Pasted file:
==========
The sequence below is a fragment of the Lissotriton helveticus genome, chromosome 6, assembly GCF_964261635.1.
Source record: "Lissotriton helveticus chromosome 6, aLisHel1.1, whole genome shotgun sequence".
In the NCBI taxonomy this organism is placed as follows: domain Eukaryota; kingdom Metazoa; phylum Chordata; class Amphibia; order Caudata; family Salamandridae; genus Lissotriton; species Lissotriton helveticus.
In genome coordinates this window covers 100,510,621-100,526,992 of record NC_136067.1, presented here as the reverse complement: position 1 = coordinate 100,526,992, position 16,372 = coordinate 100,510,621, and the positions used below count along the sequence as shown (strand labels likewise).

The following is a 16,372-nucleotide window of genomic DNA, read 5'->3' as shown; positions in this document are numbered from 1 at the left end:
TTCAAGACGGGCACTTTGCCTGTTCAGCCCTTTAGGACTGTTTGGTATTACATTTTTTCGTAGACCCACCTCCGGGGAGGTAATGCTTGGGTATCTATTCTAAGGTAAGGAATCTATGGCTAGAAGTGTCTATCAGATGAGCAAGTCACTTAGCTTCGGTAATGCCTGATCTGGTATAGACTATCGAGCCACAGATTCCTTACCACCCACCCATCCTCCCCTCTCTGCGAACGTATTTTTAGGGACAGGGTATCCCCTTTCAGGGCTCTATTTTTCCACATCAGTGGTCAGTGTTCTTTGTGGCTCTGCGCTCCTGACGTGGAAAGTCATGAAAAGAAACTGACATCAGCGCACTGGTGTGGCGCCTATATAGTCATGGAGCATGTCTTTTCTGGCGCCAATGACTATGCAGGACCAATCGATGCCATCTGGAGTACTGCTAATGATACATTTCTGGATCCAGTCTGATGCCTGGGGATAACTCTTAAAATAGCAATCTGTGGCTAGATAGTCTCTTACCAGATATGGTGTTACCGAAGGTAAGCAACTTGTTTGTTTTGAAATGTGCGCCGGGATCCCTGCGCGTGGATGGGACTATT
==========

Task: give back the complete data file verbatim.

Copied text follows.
The sequence below is a fragment of the Lissotriton helveticus genome, chromosome 6, assembly GCF_964261635.1.
Source record: "Lissotriton helveticus chromosome 6, aLisHel1.1, whole genome shotgun sequence".
In the NCBI taxonomy this organism is placed as follows: domain Eukaryota; kingdom Metazoa; phylum Chordata; class Amphibia; order Caudata; family Salamandridae; genus Lissotriton; species Lissotriton helveticus.
In genome coordinates this window covers 100,510,621-100,526,992 of record NC_136067.1, presented here as the reverse complement: position 1 = coordinate 100,526,992, position 16,372 = coordinate 100,510,621, and the positions used below count along the sequence as shown (strand labels likewise).

The following is a 16,372-nucleotide window of genomic DNA, read 5'->3' as shown; positions in this document are numbered from 1 at the left end:
TTCAAGACGGGCACTTTGCCTGTTCAGCCCTTTAGGACTGTTTGGTATTACATTTTTTCGTAGACCCACCTCCGGGGAGGTAATGCTTGGGTATCTATTCTAAGGTAAGGAATCTATGGCTAGAAGTGTCTATCAGATGAGCAAGTCACTTAGCTTCGGTAATGCCTGATCTGGTATAGACTATCGAGCCACAGATTCCTTACCACCCACCCATCCTCCCCTCTCTGCGAACGTATTTTTAGGGACAGGGTATCCCCTTTCAGGGCTCTATTTTTCCACATCAGTGGTCAGTGTTCTTTGTGGCTCTGCGCTCCTGACGTGGAAAGTCATGAAAAGAAACTGACATCAGCGCACTGGTGTGGCGCCTATATAGTCATGGAGCATGTCTTTTCTGGCGCCAATGACTATGCAGGACCAATCGATGCCATCTGGAGTACTGCTAATGATACATTTCTGGATCCAGTCTGATGCCTGGGGATAACTCTTAAAATAGCAATCTGTGGCTAGATAGTCTCTTACCAGATATGGTGTTACCGAAGGTAAGCAACTTGTTTGTTTTGAAATGTGCGCCGGGATCCCTGCGCGTGGATGGGACTATT